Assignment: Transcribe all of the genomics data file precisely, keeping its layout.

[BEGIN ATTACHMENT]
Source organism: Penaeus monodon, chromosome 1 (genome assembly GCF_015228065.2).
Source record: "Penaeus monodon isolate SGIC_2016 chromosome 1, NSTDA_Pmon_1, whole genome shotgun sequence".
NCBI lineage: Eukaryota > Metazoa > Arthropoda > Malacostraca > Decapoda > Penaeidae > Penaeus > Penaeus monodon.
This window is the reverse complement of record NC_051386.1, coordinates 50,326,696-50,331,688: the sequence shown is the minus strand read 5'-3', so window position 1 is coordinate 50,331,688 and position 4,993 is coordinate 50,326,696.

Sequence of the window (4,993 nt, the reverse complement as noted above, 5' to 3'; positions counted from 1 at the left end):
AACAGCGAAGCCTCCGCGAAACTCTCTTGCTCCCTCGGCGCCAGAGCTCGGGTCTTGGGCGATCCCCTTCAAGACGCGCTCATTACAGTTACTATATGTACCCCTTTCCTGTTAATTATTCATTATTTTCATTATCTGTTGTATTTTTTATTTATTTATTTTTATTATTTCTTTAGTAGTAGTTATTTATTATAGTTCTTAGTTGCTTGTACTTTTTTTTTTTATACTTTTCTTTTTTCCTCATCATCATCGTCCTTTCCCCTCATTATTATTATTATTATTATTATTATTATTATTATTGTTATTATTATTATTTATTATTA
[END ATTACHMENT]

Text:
Source organism: Penaeus monodon, chromosome 1 (genome assembly GCF_015228065.2).
Source record: "Penaeus monodon isolate SGIC_2016 chromosome 1, NSTDA_Pmon_1, whole genome shotgun sequence".
NCBI lineage: Eukaryota > Metazoa > Arthropoda > Malacostraca > Decapoda > Penaeidae > Penaeus > Penaeus monodon.
This window is the reverse complement of record NC_051386.1, coordinates 50,326,696-50,331,688: the sequence shown is the minus strand read 5'-3', so window position 1 is coordinate 50,331,688 and position 4,993 is coordinate 50,326,696.

Sequence of the window (4,993 nt, the reverse complement as noted above, 5' to 3'; positions counted from 1 at the left end):
AACAGCGAAGCCTCCGCGAAACTCTCTTGCTCCCTCGGCGCCAGAGCTCGGGTCTTGGGCGATCCCCTTCAAGACGCGCTCATTACAGTTACTATATGTACCCCTTTCCTGTTAATTATTCATTATTTTCATTATCTGTTGTATTTTTTATTTATTTATTTTTATTATTTCTTTAGTAGTAGTTATTTATTATAGTTCTTAGTTGCTTGTACTTTTTTTTTTTATACTTTTCTTTTTTCCTCATCATCATCGTCCTTTCCCCTCATTATTATTATTATTATTATTATTATTATTATTATTGTTATTATTATTATTTATTATTA